You follow your way in a fashion worthy of admiration. Moreover, a tribe of followers, inspired by you, is about to form and it seems that your goal or cause is enlightening others too.  

5) Thrivingly

This is the thing and this is the way. You feel it, you see it, you know it. What differentiates it from bare enthusiasm though, is that it doesn’t appear as a sprint, but is much more like a marathon and you have the capacity to endure it. You don’t need a special energy recourse to fuel your stamina, by taking action itself you gain the energy to keep going towards the direction you have chosen.   

The great mindset is the sweet spot of doing and being altogether. The sweet spot of Chiksenmihai’s flow. This is a territory where there is no need to define yourself. You are a work in progress, you are the designer of your day and your way forward, and it feels… yes, it feels exactly GREAT!   

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5 CREATIVITY BOOSTERS FROM THE NETFLIX “THE CREATIVE BRAIN” MOVIE

Summary by Iana Avramova, NMCT

Creativity is a buzz-word that we have been hearing every day the past decade. There are many definitions of creativity. The one that resolute the most with us is that creativity is the act of turning new and imaginative ideas into reality. One of its characteristics is the ability to view the world from different point-of-view, while finding hidden patterns and connections between seemingly unrelated phenomena. But most importantly it is about generating solutions.

The Netflix documentary “The Creative brain” introduces to us professionals from across the creative spectrum that unravel the creative process, and encourage all of us to be more creative.

At the very beginning of the movie we are shown that our brains have a predisposition to creativity as we are the only specie on Earth that can consider our options before making a choice. This means that the input of sensory information is not directly related to our output. One great example that is given in the movies is about food. If you give a mouse a piece of cheese it will only eat it. It will not think of using it for anything else. While we, humans can think of many other uses to food. For example, we can use it for decoration, we can use it for a fight (the Spanish tomato fights), we can use an apple as a paperweight or crave pumpkins for lanterns.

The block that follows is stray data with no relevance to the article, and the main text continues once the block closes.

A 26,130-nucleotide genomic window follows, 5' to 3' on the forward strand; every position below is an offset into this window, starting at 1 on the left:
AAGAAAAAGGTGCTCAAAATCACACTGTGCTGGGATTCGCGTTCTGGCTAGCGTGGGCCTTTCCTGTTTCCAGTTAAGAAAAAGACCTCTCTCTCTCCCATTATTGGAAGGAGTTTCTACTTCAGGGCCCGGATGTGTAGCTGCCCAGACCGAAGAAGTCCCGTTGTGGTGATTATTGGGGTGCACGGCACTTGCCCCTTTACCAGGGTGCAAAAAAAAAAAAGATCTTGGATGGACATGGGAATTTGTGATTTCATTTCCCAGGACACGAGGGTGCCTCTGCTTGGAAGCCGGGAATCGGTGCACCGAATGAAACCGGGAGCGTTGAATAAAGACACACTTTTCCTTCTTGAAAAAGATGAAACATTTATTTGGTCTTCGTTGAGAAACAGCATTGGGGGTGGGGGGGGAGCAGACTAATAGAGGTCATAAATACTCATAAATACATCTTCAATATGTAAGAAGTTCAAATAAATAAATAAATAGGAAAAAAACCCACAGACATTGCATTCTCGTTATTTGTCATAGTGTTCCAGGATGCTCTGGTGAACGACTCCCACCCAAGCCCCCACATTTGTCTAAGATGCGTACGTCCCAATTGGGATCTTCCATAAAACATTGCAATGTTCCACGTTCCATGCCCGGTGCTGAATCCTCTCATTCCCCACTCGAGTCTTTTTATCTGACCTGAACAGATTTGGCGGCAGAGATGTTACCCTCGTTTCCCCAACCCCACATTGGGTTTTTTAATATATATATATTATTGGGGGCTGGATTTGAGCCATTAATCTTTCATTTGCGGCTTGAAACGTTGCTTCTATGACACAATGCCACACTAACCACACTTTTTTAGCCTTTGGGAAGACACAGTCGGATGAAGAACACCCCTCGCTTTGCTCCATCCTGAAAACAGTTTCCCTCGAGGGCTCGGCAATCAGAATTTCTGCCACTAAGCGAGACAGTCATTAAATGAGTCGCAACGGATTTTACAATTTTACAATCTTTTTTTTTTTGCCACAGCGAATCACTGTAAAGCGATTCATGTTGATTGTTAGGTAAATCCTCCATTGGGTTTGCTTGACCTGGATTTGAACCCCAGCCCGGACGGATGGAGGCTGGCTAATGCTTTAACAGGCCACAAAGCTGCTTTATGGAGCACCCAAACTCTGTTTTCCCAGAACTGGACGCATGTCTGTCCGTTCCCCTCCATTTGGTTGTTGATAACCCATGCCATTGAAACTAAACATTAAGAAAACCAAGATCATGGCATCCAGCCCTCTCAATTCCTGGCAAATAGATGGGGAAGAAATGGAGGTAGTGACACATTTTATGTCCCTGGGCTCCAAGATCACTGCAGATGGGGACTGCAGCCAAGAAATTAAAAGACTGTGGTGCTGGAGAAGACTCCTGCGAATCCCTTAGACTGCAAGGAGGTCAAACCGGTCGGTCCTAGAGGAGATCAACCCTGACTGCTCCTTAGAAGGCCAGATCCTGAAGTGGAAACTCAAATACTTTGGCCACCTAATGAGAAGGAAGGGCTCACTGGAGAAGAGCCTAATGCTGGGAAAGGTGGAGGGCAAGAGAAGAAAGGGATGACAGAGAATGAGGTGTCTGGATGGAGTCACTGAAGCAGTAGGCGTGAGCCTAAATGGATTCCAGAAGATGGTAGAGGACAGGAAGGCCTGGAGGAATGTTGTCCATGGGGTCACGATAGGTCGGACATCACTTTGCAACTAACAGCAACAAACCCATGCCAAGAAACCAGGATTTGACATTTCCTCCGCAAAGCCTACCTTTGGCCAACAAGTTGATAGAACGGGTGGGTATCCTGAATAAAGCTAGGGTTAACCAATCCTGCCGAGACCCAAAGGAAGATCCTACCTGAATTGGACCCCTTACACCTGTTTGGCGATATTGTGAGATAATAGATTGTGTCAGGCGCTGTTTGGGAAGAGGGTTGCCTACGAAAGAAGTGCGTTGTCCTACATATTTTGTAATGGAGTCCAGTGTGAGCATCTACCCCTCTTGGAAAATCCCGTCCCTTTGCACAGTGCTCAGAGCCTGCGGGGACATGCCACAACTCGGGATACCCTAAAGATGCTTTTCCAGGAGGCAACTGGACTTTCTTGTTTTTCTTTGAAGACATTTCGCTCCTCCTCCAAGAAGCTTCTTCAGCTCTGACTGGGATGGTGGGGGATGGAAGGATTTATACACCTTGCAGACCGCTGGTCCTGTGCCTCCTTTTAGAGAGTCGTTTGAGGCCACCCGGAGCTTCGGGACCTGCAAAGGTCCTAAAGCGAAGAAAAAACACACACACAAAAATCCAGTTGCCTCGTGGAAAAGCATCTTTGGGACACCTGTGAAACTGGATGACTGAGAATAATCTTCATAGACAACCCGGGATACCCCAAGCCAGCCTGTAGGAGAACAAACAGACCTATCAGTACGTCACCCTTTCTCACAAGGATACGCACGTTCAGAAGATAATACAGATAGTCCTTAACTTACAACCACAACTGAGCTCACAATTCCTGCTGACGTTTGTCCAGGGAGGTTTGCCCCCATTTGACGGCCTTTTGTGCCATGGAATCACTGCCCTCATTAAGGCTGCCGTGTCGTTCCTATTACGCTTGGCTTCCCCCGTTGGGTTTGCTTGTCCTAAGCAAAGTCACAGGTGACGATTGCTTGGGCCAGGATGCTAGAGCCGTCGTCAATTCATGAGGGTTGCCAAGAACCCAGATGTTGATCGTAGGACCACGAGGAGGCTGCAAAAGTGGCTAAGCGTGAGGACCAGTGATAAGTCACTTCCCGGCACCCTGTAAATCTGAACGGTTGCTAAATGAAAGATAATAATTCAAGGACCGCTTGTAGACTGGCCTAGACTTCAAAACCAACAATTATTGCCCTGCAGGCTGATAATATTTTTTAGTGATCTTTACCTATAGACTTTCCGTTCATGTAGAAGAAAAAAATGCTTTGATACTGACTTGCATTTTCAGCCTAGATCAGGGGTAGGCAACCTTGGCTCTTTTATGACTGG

The fact that we can disengage our instincts and see things beyond their original purpose is the foundation of creativity. As it is shown in the movie, creativity is all about taking ideas from one place and applying them to another place, maybe in a an utterly different context. This is one of the creativity boosters in the movie:

  1. Creativity is about taking in a new information and combining it with what we already know. The richer and broader the inputs, the more the brain can play with them. This is how seemingly mutually exclusive ideas when combined can lead to a third entity with aspects of both. So, creativity is about playing with the convention rather than rejecting it.

  2. Creativity emerges of the interplay of neurons from all around the brain (not only from one of the two hemispheres as we were though in the past). Sights and signs are mixing with memories, thoughts, emotions, new and old. It is all about going outside into the world, using what is around us to generate new concepts, new designs, new perspective.

  3. Our brain weights only about 1,5 kg and it takes up to 20% of all our energy. In order to optimize the use of energy, the brain always show us first the easiest solution (not necessarily the best one). This property of our brain is called “the path of least resistance”. In order to be creative we need to ignore the easiest solutions and to dive deeper to find innovative solutions.

  4. The brain is a novelty seeker because what is old and familiar becomes less and less stimulating. It is pushing us to look for the new and unexplored. Creative ideas have to exist in a balance between the familiar and the new. It is all about pushing the boundaries in all directions to see where good enough and new enough is.

  5. Last but not least, the movie shows that most people successes rise of the ashes of their previous failures. We have to accept failure as we are not our failure. We are more than just on failed act. But if we never fail, we will never succeed in creative solutions.

Long we have been thinking that creativity is anteriority just to some people – mostly the ones that are engaged in arts. However, recent studies from research centers and universities around the World and the movie “The creative brain”, show that creativity is a skill and it can be learned like we learn math, languages, and science. It is all about changing our perception, going outside, and releasing the creative potential that lies in each one of us.

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How does creativity happen?

A new study reveals that “hot streaks appear to be associated with neither exploration, nor exploitation behavior in isolation, but a particular sequence of exploration followed by exploitation, where the transition from exploration to exploitation closely traces the onset of a hot streak.”

It seems that we employ the mechanism of creativity when we not only embrace our interests and talents, but also when we commit to do the work.

More inspiration and knowledge on the topic, please find in this article.

DiARC team